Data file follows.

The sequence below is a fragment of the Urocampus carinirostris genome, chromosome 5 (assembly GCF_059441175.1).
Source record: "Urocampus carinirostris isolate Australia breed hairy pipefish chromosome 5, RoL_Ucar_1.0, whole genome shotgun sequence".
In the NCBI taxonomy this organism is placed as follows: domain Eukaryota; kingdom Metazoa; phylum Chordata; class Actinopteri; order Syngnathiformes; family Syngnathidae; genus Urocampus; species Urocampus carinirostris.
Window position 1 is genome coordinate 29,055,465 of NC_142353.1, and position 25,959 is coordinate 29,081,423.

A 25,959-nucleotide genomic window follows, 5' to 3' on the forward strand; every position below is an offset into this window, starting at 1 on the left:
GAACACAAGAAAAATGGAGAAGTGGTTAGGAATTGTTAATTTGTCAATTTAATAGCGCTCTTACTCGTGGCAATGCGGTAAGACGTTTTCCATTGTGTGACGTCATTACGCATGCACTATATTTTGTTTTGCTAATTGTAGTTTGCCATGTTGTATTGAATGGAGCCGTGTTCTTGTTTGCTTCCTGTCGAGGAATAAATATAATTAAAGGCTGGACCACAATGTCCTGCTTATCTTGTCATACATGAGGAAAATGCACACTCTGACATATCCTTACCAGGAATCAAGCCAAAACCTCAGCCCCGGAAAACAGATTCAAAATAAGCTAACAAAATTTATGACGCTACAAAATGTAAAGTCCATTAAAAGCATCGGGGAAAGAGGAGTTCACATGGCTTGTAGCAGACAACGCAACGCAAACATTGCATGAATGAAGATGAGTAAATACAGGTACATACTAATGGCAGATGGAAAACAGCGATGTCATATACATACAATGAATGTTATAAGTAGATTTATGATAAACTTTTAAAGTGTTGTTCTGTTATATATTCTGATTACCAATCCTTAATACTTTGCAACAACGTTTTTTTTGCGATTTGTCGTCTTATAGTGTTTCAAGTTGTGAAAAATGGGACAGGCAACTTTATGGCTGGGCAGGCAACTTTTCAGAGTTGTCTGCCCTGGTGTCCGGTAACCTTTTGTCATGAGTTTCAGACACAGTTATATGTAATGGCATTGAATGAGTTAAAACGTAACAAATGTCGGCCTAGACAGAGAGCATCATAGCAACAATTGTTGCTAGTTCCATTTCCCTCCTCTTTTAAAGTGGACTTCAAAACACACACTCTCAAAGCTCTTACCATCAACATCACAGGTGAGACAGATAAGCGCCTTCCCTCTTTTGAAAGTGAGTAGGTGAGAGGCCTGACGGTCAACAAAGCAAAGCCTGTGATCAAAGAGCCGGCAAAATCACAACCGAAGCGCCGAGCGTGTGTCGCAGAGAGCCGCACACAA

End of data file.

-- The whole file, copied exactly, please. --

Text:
The sequence below is a fragment of the Urocampus carinirostris genome, chromosome 5 (assembly GCF_059441175.1).
Source record: "Urocampus carinirostris isolate Australia breed hairy pipefish chromosome 5, RoL_Ucar_1.0, whole genome shotgun sequence".
In the NCBI taxonomy this organism is placed as follows: domain Eukaryota; kingdom Metazoa; phylum Chordata; class Actinopteri; order Syngnathiformes; family Syngnathidae; genus Urocampus; species Urocampus carinirostris.
Window position 1 is genome coordinate 29,055,465 of NC_142353.1, and position 25,959 is coordinate 29,081,423.

A 25,959-nucleotide genomic window follows, 5' to 3' on the forward strand; every position below is an offset into this window, starting at 1 on the left:
GAACACAAGAAAAATGGAGAAGTGGTTAGGAATTGTTAATTTGTCAATTTAATAGCGCTCTTACTCGTGGCAATGCGGTAAGACGTTTTCCATTGTGTGACGTCATTACGCATGCACTATATTTTGTTTTGCTAATTGTAGTTTGCCATGTTGTATTGAATGGAGCCGTGTTCTTGTTTGCTTCCTGTCGAGGAATAAATATAATTAAAGGCTGGACCACAATGTCCTGCTTATCTTGTCATACATGAGGAAAATGCACACTCTGACATATCCTTACCAGGAATCAAGCCAAAACCTCAGCCCCGGAAAACAGATTCAAAATAAGCTAACAAAATTTATGACGCTACAAAATGTAAAGTCCATTAAAAGCATCGGGGAAAGAGGAGTTCACATGGCTTGTAGCAGACAACGCAACGCAAACATTGCATGAATGAAGATGAGTAAATACAGGTACATACTAATGGCAGATGGAAAACAGCGATGTCATATACATACAATGAATGTTATAAGTAGATTTATGATAAACTTTTAAAGTGTTGTTCTGTTATATATTCTGATTACCAATCCTTAATACTTTGCAACAACGTTTTTTTTGCGATTTGTCGTCTTATAGTGTTTCAAGTTGTGAAAAATGGGACAGGCAACTTTATGGCTGGGCAGGCAACTTTTCAGAGTTGTCTGCCCTGGTGTCCGGTAACCTTTTGTCATGAGTTTCAGACACAGTTATATGTAATGGCATTGAATGAGTTAAAACGTAACAAATGTCGGCCTAGACAGAGAGCATCATAGCAACAATTGTTGCTAGTTCCATTTCCCTCCTCTTTTAAAGTGGACTTCAAAACACACACTCTCAAAGCTCTTACCATCAACATCACAGGTGAGACAGATAAGCGCCTTCCCTCTTTTGAAAGTGAGTAGGTGAGAGGCCTGACGGTCAACAAAGCAAAGCCTGTGATCAAAGAGCCGGCAAAATCACAACCGAAGCGCCGAGCGTGTGTCGCAGAGAGCCGCACACAA